|Date Range||1300 - 1399|
|Collection||Anna Maria Rossi & Fabio Rossi|
Shastradhara (weapon holding) Hevajra is described in the Samputa Tantra - a shared explanatory Tantra of the Hevajra Root Tantra. Aside from the Samputa Tantra, the most common reference and ritual source for the Shastradhara form of Hevajra is the Vajravali text of Abhayakaragupta.
The principal Tantric practice of Marpa Chokyi Lodro (1012-1096) is said to have been the deity Hevajra and specifically the Shastradhara form. The Shastradhara form was available through other sources of lineage transmission in Tibet and the Himalayas prior to the introduction of the Vajravali text in the 13th century.
There are two main differences between the Hevajra Tantra form of the deity and the Samputa Tantra form of the deity. The first difference is the mandala configuration where the Hevajra Tantra version is called a nine deity mandala and the Samputa version is a seventeen deity mandala. In both cases the Hevajra and Nairatmya figures at the center are counted as one. In the Samputa Tantra, to account for the larger mandala size, eight additional retinue figures are described: four door keepers and four intermediate direction figures. Second, the retinue goddesses in the Hevajra Tantra each have two arms. In the Samputa Tantra the goddesses have four arms each.
See the essential components of a Hevajra mandala with numbered and labeled figures and colour coded sections.
"...Shri Hevajra with a body blue in colour, eight faces, sixteen hands and four legs. The main face is blue, right white, left red, upper face smoky; the two remaining pairs of faces are black. Each face has three eyes and four bared fangs; yellow hair flowing upwards; the top of the head is marked with a vishvavajra. The sixteen hands hold sixteen skullcups. The first right holds a white elephant, the first left holds the yellow God of Earth; these two embrace the Mother. In the second right is a blue horse; third - ass with a white patch; fourth - yellow bull; fifth - ash-coloured camel; sixth - red man; seventh - blue sharabha; eighth - cat with a white patch. In the second left hand is the white God of Water; third - red God of Fire; fourth - green God of Air; fifth - white God of the Moon; sixth - red God of the Sun; seventh - blue Yama; eighth - yellow Holder of Wealth. Each head has a crown of five dry human skulls; and a necklace of fifty fresh heads; six bone ornaments; the two right legs are extended, on the thighs the toes of the two folded left legs are pressing in the half-[vajra] posture in a dancing manner; possessing the nine sentiments of dancing: grace, strength and ugliness; laughter, ferocity and frightful; compassion, fury and peace. In the lap is the mother Vajra Nairatmya, with a body blue in colour, one face, two hands, three eyes; yellow hair flowing upwards; right a curved knife, left holding a skullcup and embracing the father; five dry human skulls as a crown; a necklace of fifty dry [skulls]; five bone ornaments; left leg extended and the right drawn up embracing the father. Both are standing in the middle of a blazing fire of pristine awareness." (Ngagwang Legpa).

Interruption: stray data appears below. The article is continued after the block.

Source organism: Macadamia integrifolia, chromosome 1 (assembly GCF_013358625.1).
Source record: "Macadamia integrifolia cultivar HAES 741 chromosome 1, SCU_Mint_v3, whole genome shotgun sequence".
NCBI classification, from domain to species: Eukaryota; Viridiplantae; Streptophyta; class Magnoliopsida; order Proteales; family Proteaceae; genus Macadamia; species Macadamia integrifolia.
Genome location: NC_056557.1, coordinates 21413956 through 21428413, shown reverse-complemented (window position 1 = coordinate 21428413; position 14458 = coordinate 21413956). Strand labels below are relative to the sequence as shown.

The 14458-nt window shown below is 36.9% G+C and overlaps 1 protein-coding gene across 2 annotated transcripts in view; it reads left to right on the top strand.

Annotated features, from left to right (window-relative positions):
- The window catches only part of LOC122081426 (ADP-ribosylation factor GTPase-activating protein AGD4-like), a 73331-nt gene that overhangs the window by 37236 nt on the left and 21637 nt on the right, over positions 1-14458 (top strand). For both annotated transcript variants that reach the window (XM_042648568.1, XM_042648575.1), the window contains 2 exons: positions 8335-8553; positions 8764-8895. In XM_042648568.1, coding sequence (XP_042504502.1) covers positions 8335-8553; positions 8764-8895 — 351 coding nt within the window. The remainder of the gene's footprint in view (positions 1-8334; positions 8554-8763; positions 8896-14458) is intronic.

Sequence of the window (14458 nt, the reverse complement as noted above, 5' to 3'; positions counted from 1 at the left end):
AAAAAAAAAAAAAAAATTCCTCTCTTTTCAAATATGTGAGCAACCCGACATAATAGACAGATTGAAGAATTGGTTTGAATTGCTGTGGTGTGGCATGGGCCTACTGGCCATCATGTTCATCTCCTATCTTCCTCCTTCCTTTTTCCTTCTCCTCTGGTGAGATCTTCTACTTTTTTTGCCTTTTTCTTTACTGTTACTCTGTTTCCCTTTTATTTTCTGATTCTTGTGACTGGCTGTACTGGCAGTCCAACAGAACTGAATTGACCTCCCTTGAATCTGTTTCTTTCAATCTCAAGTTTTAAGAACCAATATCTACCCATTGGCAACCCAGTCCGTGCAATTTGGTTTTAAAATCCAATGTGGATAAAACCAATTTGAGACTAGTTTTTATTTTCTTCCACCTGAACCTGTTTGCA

"...in the east black Gauri, right hand holding a curved knife, left a rohita fish; south red Chauri, right hand holding a damaru, left a pig; west yellow Vetali, right hand holding a tortoise, left a skullcup; north green Ghashmari, right hand holding a snake, left a skullcup; north-east blue Pukkashi, right hand holding a lion, left an axe; south-east white Shavari, right hand holding a monk, left a monk's staff; south-west purple Chandali, right hand holding a wheel, left a plough; north-west multi-coloured Dombini, right hand holding a vajra, left a wrathful gesture. Also, all have one face, two hands, three eyes and yellow hair flowing upward; naked, adorned with five ornaments of bone; a crown of five human skulls and a necklace of fifty skulls. With the left leg extended and the right in a half-lotus posture, in a dancing manner, they stand in the middle of a blazing fire of pristine awareness." (Konchog Lhundrub).
Jeff Watt 12-2009